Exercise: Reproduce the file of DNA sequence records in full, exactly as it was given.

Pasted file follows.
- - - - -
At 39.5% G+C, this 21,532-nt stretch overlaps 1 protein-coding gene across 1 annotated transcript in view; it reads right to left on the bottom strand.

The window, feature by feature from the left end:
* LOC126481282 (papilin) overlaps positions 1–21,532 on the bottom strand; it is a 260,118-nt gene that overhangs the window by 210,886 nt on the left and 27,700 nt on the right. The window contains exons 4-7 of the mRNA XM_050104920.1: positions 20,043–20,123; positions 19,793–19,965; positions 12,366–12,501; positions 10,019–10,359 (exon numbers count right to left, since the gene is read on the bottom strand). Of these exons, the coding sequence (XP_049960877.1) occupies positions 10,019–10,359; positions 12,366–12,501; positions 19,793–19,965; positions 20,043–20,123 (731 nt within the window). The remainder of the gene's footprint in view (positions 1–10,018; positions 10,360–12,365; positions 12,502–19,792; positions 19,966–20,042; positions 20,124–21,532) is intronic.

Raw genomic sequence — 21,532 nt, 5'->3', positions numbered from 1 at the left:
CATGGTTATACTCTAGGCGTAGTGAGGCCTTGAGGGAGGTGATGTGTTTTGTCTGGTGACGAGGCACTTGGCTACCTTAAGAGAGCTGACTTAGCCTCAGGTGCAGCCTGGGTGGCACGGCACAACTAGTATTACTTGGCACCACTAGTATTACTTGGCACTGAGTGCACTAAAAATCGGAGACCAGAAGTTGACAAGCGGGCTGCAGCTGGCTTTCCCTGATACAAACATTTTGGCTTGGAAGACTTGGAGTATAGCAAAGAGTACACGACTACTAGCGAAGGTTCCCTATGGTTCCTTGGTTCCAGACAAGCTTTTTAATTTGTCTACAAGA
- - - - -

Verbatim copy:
At 39.5% G+C, this 21,532-nt stretch overlaps 1 protein-coding gene across 1 annotated transcript in view; it reads right to left on the bottom strand.

The window, feature by feature from the left end:
* LOC126481282 (papilin) overlaps positions 1–21,532 on the bottom strand; it is a 260,118-nt gene that overhangs the window by 210,886 nt on the left and 27,700 nt on the right. The window contains exons 4-7 of the mRNA XM_050104920.1: positions 20,043–20,123; positions 19,793–19,965; positions 12,366–12,501; positions 10,019–10,359 (exon numbers count right to left, since the gene is read on the bottom strand). Of these exons, the coding sequence (XP_049960877.1) occupies positions 10,019–10,359; positions 12,366–12,501; positions 19,793–19,965; positions 20,043–20,123 (731 nt within the window). The remainder of the gene's footprint in view (positions 1–10,018; positions 10,360–12,365; positions 12,502–19,792; positions 19,966–20,042; positions 20,124–21,532) is intronic.

Raw genomic sequence — 21,532 nt, 5'->3', positions numbered from 1 at the left:
CATGGTTATACTCTAGGCGTAGTGAGGCCTTGAGGGAGGTGATGTGTTTTGTCTGGTGACGAGGCACTTGGCTACCTTAAGAGAGCTGACTTAGCCTCAGGTGCAGCCTGGGTGGCACGGCACAACTAGTATTACTTGGCACCACTAGTATTACTTGGCACTGAGTGCACTAAAAATCGGAGACCAGAAGTTGACAAGCGGGCTGCAGCTGGCTTTCCCTGATACAAACATTTTGGCTTGGAAGACTTGGAGTATAGCAAAGAGTACACGACTACTAGCGAAGGTTCCCTATGGTTCCTTGGTTCCAGACAAGCTTTTTAATTTGTCTACAAGA